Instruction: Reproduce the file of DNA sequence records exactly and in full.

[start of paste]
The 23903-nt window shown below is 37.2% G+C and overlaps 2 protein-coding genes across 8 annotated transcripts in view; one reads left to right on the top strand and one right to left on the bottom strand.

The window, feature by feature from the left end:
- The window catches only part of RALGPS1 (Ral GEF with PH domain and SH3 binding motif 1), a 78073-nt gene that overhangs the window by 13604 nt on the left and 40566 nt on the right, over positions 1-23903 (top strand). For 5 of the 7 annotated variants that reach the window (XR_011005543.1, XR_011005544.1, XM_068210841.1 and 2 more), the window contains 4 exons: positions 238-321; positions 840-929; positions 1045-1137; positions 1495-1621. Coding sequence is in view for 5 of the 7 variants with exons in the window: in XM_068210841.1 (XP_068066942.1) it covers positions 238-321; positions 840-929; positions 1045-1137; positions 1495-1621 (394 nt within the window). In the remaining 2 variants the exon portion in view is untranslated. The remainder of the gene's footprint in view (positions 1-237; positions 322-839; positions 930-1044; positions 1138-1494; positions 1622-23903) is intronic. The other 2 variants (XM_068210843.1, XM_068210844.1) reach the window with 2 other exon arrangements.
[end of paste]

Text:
The 23903-nt window shown below is 37.2% G+C and overlaps 2 protein-coding genes across 8 annotated transcripts in view; one reads left to right on the top strand and one right to left on the bottom strand.

The window, feature by feature from the left end:
- The window catches only part of RALGPS1 (Ral GEF with PH domain and SH3 binding motif 1), a 78073-nt gene that overhangs the window by 13604 nt on the left and 40566 nt on the right, over positions 1-23903 (top strand). For 5 of the 7 annotated variants that reach the window (XR_011005543.1, XR_011005544.1, XM_068210841.1 and 2 more), the window contains 4 exons: positions 238-321; positions 840-929; positions 1045-1137; positions 1495-1621. Coding sequence is in view for 5 of the 7 variants with exons in the window: in XM_068210841.1 (XP_068066942.1) it covers positions 238-321; positions 840-929; positions 1045-1137; positions 1495-1621 (394 nt within the window). In the remaining 2 variants the exon portion in view is untranslated. The remainder of the gene's footprint in view (positions 1-237; positions 322-839; positions 930-1044; positions 1138-1494; positions 1622-23903) is intronic. The other 2 variants (XM_068210843.1, XM_068210844.1) reach the window with 2 other exon arrangements.